We are now 15 days past the statistical peak of hurricane season, but the Atlantic basin remains active with two named storms.
Neither storm is a major threat to the United States, but hurricane season runs through the end of November, so we'll continue to keep a close eye on any potential tropical systems.
So let's meet the storms...
The most impressive storm on the board is Lorenzo. Lorenzo is a category 4 hurricane as of Thursday morning with winds of 130 miles per hour.
Thankfully, Lorenzo will be a fish storm, and will pose no threat to the U.S. as it turns northeast over the open Atlantic.
With that being said, Lorenzo is still expected to maintain major hurricane status through the weekend.
Tropical Storm Karen:
The second named storm in the Atlantic is Karen. Karen is a low-end tropical storm with no well-defined center; it's not nearly as organized as Lorenzo.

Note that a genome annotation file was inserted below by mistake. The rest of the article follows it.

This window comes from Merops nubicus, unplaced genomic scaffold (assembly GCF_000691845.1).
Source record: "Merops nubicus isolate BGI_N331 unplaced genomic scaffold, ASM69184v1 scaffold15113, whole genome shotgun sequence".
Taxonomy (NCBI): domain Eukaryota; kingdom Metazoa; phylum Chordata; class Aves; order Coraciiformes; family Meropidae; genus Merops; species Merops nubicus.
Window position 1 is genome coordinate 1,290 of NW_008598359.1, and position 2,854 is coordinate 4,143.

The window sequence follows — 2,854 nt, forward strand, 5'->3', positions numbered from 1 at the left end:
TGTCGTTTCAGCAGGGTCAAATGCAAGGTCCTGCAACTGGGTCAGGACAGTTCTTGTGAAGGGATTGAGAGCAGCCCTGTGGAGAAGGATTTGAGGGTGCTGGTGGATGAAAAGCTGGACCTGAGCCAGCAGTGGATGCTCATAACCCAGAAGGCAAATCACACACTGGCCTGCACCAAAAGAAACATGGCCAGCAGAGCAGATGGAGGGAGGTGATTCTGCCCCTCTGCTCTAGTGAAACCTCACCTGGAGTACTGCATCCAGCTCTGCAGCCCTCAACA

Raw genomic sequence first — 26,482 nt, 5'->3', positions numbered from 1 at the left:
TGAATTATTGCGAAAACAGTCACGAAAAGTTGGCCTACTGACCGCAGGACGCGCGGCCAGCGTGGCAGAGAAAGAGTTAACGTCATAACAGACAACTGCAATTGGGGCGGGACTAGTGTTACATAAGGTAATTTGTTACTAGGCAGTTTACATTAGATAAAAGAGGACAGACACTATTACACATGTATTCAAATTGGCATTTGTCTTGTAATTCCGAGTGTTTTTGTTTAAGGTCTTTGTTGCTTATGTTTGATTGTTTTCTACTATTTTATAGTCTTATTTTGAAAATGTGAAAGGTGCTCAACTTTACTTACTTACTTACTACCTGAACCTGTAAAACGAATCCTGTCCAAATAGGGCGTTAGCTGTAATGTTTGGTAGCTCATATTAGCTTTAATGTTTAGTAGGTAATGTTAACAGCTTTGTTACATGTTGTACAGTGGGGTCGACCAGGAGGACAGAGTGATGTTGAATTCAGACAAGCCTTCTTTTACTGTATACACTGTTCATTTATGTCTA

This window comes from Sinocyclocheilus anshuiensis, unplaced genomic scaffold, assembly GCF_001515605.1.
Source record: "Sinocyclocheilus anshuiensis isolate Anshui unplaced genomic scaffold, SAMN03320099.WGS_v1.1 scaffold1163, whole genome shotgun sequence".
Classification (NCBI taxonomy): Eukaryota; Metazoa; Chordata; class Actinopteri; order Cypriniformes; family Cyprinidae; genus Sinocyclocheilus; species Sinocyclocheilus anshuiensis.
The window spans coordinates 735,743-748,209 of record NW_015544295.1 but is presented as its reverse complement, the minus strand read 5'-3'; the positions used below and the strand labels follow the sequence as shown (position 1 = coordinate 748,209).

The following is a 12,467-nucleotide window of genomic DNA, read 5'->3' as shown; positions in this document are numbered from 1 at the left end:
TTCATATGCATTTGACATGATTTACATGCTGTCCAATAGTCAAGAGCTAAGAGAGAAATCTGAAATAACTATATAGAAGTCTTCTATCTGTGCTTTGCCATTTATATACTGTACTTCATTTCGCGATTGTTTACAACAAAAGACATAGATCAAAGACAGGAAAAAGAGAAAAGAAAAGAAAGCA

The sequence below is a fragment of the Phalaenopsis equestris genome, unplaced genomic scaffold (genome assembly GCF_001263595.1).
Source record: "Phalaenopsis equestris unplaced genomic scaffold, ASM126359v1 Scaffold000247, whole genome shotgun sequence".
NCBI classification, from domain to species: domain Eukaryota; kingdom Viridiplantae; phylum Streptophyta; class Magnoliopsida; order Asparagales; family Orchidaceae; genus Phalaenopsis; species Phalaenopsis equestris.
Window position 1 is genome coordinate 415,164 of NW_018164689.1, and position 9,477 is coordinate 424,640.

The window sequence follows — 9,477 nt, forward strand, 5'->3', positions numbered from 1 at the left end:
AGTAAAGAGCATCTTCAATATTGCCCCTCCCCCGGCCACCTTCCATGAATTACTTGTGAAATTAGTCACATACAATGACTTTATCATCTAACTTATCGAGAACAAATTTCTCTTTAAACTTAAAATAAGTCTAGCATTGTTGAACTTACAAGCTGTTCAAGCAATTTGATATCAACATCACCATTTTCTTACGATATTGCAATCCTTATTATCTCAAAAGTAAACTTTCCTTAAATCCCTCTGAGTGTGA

Karen is expected to continue its northeasterly movement through tomorrow as it is being steered by a ridge of high pressure in the central Atlantic.
However, by the weekend that ridge will break down, and a stronger ridge will form over the western Atlantic. This may result in the system doing a loop and turning westerly over the weekend into early next week.
The good news is the environmental conditions will likely not be very suitable for tropical activity during this time frame. Karen will likely weaken into a tropical depression or remnant low by Sunday, and at this point is not expected to be a major issue for the United States.
Despite the fact we are now moving past the statistical peak of hurricane season, it's important to keep in mind the season runs through the end of November.
There is also a secondary peak in tropical activity around October 20. So we'll keep a close eye on any tropical waves over the next two months or so, and if anything looks like it could be an issue for central Georgia, we'll let you know.
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